Claude Monet is the best-known of the French Impressionist painters and the one who remained most faithful to the movement throughout his life. It was one of his paintings that provided the name of the group, at the heart of which were Monet, Renoir, Sisley and Camille Pissarro. Impressionism developed out of the naturalistic landscape tradition of early-nineteenth-century France and the style came to dominate mainstream European landscape painting, amateur and professional, well into the twentieth century.
In their exhibition in 1874, the first of eight, it was Monet’s Impression, Sunrise that inspired a critic, mockingly, to call the group ‘Impressionists’.
Monet was born in 1840, the eldest son of a grocer who moved from Paris to Le Havre when Claude was five. The sea remained an important subject for him. A talented caricaturist as a teenager, he was persuaded by Eugène Boudin to try painting in the open air, not only sketches but finished paintings. This was a revolutionary idea in the late 1850s. Monet’s parents encouraged him to study in Paris, where he met the Dutch painter Jongkind, who reinforced his devotion to nature.
Studying in Charles Gleyre’s traditional studio, Monet’s fellow pupils included Renoir, Sisley
On their painting trips, Monet and his friends discussed their artistic principles, how far they should conform to reality and the importance of painting under different weather conditions and times of
Monet and Renoir were particularly close at this time, the later 1860s and early 1870s, developing urban subjects and painting side by side (Bathers at La Grenouillère). The Franco-Prussian war of 1870–1871 led to a flight to England and Monet, Pissarro and Daubigny painted together in and around London. The notorious foggy atmosphere of the city was particularly attractive to them, as seen in The Thames below Westminster. Back in France, this group, together with others such as Boudin, Degas, Cézanne and Berthe Morisot, decided to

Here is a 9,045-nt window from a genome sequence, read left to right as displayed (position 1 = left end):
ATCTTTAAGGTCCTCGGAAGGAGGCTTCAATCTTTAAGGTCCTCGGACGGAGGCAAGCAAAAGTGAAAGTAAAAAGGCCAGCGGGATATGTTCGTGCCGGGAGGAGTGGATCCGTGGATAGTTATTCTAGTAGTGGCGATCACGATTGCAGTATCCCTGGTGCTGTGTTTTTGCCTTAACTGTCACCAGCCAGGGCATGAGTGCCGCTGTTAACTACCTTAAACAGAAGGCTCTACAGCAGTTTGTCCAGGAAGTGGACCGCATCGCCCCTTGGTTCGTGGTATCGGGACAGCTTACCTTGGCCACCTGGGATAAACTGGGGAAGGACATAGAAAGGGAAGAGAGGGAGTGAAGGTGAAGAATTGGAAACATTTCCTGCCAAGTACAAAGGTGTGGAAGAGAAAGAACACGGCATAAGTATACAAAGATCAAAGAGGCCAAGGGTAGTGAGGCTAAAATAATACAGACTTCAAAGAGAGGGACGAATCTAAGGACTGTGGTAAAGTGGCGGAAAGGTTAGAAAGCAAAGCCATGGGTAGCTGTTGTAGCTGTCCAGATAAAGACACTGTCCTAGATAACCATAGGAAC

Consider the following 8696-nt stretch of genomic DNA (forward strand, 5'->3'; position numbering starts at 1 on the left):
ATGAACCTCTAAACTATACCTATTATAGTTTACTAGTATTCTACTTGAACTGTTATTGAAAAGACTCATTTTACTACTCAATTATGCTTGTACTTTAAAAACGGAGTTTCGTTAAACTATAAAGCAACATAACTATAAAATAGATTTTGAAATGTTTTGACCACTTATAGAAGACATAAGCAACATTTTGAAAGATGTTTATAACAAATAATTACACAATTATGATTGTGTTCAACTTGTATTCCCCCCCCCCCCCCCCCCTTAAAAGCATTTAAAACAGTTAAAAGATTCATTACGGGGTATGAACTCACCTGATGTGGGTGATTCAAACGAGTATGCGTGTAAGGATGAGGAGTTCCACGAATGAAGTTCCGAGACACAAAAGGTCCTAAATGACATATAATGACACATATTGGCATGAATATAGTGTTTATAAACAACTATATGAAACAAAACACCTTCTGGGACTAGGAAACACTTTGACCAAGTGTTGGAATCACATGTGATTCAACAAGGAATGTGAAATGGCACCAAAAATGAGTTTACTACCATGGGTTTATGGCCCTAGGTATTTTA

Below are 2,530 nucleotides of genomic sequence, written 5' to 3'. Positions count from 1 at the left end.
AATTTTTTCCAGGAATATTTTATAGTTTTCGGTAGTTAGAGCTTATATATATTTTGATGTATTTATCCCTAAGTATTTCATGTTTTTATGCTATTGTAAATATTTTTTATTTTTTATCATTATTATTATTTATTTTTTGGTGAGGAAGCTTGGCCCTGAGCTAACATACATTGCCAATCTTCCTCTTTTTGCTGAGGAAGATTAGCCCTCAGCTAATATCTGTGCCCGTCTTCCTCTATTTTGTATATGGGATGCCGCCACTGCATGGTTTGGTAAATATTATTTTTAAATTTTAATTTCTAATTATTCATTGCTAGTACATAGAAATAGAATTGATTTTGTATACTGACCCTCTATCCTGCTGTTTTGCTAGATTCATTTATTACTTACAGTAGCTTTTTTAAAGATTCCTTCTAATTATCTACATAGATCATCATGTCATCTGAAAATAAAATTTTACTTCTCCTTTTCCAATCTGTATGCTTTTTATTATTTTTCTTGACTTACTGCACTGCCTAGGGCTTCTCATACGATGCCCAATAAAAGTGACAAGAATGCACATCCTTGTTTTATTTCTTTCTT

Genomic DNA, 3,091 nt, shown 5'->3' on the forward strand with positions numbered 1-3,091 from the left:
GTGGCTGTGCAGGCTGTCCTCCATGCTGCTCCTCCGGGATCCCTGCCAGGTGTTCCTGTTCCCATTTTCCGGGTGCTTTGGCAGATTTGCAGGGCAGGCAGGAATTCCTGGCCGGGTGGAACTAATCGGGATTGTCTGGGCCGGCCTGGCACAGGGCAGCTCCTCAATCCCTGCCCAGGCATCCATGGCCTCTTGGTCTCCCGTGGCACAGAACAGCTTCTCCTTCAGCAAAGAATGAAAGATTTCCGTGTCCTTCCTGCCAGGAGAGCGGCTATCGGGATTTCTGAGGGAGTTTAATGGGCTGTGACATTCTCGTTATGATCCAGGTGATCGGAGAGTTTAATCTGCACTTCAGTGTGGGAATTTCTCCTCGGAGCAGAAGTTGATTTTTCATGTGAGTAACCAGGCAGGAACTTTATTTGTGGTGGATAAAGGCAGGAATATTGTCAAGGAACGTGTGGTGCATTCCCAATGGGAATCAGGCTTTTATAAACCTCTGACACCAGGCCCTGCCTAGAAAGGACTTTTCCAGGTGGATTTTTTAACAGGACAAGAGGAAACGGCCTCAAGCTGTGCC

In the 1870s, Monet and the Impressionists developed a more broken manner, using brighter
Monet was the least intellectual of the Impressionists and the most directly responsive to nature. But in the 1880s, even he was influenced by the scientific
No longer avant-garde, Monet’s reputation was now rising among the wider public as it fell in artistic circles. In 1889 he held a joint exhibition with the sculptor Rodin, and
Monet made a series of 15 paintings of haystacks and six of poplar trees on the river Epte in 1890–1891 (Poplars). His famous series of the facade of Rouen Cathedral in 1892–1894, with their lack of sky and foreground, are almost abstract in effect (Rouen Cathedral: Setting Sun). He painted over 100 canvases of the Thames in 1900–1904 and began the views of the Waterlilies in his water garden at Giverny, on which he worked, suffering from cataracts, until his death in 1926, by which time he was a national treasure.
Andrew Greg, National Inventory Research Project, University of Glasgow
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